Unveiling hydrocerussite as an electrochemically stable active phase for efficient carbon dioxide electroreduction to formate.
ABSTRACT: For most metal-containing CO2 reduction reaction (CO2RR) electrocatalysts, the unavoidable self-reduction to zero-valence metal will promote hydrogen evolution, hence lowering the CO2RR selectivity. Thus it is challenging to design a stable phase with resistance to electrochemical self-reduction as well as high CO2RR activity. Herein, we report a scenario to develop hydrocerussite as a stable and active electrocatalyst via in situ conversion of a complex precursor, tannin-lead(II) (TA-Pb) complex. A comprehensive characterization reveals the in situ transformation of TA-Pb to cerussite (PbCO3), and sequentially to hydrocerussite (Pb3(CO3)2(OH)2), which finally serves as a stable and active phase under CO2RR condition. Both experiments and theoretical calculations confirm the high activity and selectivity over hydrocerussite. This work not only offers a new approach of enhancing the selectivity in CO2RR by suppressing the self-reduction of electrode materials, but also provides a strategy for studying the reaction mechanism and active phases of electrocatalysts.
Project description:Until the 19th century, lead white was the most important white pigment used in oil paintings. Lead white is typically composed of two crystalline lead carbonates: hydrocerussite [2PbCO3·Pb(OH)2] and cerussite (PbCO3). Depending on the ratio between hydrocerussite and cerussite, lead white can be classified into different subtypes, each with different optical properties. Current methods to investigate and differentiate between lead white subtypes involve invasive sampling on a microscopic scale, introducing problems of paint damage and representativeness. In this study, a 17th century painting Girl with a Pearl Earring (by Johannes Vermeer, c. 1665, collection of the Mauritshuis, NL) was analyzed with a recently developed mobile and noninvasive macroscopic x-ray powder diffraction (MA-XRPD) scanner within the project Girl in the Spotlight. Four different subtypes of lead white were identified using XRPD imaging at the macroscopic and microscopic scale, implying that Vermeer was highly discriminatory in his use of lead white.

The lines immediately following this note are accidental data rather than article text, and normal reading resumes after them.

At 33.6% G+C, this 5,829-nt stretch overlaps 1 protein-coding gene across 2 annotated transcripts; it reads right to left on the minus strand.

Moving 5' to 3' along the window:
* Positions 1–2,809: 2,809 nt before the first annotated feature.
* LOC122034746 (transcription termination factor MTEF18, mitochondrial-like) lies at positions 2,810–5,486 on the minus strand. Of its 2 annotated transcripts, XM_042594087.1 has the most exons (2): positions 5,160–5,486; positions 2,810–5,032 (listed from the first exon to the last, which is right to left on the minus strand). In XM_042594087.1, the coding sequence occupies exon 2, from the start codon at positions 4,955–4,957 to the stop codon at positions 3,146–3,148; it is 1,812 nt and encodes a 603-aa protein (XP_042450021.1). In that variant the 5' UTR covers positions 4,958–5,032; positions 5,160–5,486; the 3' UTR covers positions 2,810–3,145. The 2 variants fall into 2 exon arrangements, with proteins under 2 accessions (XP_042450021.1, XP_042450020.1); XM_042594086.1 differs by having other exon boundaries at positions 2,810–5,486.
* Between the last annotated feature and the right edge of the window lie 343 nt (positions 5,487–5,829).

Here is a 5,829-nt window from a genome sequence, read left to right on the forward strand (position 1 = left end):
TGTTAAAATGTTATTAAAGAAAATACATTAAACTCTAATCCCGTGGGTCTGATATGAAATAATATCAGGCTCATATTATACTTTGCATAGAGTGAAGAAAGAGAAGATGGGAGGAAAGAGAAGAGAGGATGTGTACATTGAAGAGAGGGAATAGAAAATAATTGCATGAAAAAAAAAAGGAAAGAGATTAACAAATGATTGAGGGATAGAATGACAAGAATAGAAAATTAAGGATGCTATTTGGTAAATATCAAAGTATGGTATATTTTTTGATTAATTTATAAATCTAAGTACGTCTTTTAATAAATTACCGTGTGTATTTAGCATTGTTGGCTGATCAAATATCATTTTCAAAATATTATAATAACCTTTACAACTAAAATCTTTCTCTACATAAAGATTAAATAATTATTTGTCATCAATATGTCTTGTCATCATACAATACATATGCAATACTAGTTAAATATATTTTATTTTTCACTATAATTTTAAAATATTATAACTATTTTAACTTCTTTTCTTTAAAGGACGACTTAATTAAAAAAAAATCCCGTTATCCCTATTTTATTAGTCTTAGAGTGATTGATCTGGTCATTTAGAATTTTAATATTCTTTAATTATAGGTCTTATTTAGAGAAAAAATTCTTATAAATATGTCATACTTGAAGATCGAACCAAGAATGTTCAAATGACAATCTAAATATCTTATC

Project description:A hitherto unknown composition is highlighted in the red and black inks preserved on ancient Egyptian papyri from the Roman period (circa 100 to 200 CE). Synchrotron-based macro-X-ray fluorescence (XRF) mapping brings to light the presence of iron (Fe) and lead (Pb) compounds in the majority of the red inks inscribed on 12 papyrus fragments from the Tebtunis temple library. The iron-based compounds in the inks can be assigned to ocher, notably due to the colocalization of Fe with aluminum, and the detection of hematite (Fe2O3) by micro-X-ray diffraction. Using the same techniques together with micro-Fourier transform infrared spectroscopy, Pb is shown to be associated with fatty acid phosphate, sulfate, chloride, and carboxylate ions. Moreover, micro-XRF maps reveal a peculiar distribution and colocalization of Pb, phosphorus (P), and sulfur (S), which are present at the micrometric scale resembling diffused "coffee rings" surrounding the ocher particles imbedded in the red letters, and at the submicrometric scale concentrated in the papyrus cell walls. A similar Pb, P, and S composition was found in three black inks, suggesting that the same lead components were employed in the manufacture of carbon-based inks. Bearing in mind that pigments such as red lead (Pb3O4) and lead white (hydrocerussite [Pb3(CO3)2(OH)2] and/or cerussite [PbCO3]) were not detected, the results presented here suggest that the lead compound in the ink was used as a drier rather than as a pigment. Accordingly, the study calls for a reassessment of the composition of lead-based components in ancient Mediterranean pigments.